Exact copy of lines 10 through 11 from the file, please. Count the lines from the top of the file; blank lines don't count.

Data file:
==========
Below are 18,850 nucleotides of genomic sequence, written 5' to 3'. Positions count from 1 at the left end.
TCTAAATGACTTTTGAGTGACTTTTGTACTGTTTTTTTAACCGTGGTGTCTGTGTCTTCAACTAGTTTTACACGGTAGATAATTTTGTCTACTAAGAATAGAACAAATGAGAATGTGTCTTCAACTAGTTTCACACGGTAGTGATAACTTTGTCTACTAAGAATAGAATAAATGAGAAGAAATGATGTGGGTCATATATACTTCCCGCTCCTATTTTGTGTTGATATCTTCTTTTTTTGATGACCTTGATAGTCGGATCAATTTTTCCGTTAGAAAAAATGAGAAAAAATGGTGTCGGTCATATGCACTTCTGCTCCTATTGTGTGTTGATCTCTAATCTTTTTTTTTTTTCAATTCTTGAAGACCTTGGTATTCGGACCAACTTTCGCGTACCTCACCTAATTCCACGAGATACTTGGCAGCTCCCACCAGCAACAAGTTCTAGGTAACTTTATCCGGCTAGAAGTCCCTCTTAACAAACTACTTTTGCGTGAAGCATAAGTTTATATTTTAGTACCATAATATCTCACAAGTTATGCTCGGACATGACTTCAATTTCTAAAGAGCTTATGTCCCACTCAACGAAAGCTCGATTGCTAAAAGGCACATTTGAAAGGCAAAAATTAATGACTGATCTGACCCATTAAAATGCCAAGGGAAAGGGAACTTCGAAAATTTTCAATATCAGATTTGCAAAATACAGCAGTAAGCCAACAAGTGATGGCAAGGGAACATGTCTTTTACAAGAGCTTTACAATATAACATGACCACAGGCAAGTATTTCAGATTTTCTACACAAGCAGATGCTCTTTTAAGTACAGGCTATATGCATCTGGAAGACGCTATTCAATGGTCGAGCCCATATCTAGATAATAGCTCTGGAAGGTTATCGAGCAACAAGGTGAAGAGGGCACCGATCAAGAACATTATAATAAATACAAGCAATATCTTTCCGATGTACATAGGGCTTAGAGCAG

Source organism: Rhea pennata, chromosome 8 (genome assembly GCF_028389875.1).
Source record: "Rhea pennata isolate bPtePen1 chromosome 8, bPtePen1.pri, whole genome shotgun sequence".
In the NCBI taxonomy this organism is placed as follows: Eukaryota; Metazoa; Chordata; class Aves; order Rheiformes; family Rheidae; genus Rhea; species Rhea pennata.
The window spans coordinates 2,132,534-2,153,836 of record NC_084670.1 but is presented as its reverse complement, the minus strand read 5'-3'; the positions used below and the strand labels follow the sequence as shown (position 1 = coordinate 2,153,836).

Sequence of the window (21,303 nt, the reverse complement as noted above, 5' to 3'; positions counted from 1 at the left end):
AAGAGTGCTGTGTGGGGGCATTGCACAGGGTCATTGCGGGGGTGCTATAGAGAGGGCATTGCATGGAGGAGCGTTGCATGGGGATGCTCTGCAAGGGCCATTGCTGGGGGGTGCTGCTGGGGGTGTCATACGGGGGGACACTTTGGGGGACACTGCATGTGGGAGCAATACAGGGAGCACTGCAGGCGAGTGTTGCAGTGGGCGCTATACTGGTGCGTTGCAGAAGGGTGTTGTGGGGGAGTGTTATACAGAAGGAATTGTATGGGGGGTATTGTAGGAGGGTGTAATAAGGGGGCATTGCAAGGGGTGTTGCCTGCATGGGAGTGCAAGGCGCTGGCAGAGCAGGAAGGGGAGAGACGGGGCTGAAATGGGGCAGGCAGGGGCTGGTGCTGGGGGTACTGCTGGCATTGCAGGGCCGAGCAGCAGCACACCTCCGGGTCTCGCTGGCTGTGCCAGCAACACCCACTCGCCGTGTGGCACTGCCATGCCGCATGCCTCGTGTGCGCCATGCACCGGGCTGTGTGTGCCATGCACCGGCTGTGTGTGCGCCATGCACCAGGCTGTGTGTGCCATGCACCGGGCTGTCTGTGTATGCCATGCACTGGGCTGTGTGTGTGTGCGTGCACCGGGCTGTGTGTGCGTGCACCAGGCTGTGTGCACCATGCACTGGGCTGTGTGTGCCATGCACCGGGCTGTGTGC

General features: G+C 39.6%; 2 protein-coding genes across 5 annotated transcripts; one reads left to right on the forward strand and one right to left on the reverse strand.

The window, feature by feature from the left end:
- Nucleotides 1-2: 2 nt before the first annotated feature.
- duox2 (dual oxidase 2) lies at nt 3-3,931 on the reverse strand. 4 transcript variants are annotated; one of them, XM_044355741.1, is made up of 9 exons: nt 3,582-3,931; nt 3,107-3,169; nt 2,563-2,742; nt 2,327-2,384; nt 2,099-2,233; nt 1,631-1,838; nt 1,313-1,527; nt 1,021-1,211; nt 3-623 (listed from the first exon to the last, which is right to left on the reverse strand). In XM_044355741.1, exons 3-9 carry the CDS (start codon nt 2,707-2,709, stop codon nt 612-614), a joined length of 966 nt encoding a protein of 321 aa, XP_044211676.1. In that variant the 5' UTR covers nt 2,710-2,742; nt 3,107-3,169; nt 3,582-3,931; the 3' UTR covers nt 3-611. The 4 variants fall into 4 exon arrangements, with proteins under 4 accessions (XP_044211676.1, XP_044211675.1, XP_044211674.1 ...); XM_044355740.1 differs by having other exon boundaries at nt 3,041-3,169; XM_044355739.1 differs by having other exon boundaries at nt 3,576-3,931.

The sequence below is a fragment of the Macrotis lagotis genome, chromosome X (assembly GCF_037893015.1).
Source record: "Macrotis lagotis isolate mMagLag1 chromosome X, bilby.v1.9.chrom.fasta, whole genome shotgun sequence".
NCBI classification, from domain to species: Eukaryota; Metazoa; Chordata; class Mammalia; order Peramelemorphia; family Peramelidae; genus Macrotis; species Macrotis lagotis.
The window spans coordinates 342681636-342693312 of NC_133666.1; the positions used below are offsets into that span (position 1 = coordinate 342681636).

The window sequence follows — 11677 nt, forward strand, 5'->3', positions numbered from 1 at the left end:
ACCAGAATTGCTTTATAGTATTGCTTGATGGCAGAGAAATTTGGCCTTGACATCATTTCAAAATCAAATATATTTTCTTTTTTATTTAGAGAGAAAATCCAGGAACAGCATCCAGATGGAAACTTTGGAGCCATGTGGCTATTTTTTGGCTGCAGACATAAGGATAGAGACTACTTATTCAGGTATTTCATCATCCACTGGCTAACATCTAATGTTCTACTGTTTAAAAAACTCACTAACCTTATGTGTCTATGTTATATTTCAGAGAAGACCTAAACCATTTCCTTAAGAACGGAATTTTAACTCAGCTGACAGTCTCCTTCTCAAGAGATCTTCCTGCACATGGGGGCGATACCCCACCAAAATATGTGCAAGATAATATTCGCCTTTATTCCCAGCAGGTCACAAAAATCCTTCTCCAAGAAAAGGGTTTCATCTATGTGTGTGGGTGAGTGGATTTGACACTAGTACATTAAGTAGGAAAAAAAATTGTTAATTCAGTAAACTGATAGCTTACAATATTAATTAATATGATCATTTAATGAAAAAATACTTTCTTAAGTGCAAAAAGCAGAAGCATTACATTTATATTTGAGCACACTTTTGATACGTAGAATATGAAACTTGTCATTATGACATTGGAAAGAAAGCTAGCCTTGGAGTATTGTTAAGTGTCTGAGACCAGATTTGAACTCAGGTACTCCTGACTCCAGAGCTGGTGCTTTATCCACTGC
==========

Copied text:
The window, feature by feature from the left end:
- Nucleotides 1-2: 2 nt before the first annotated feature.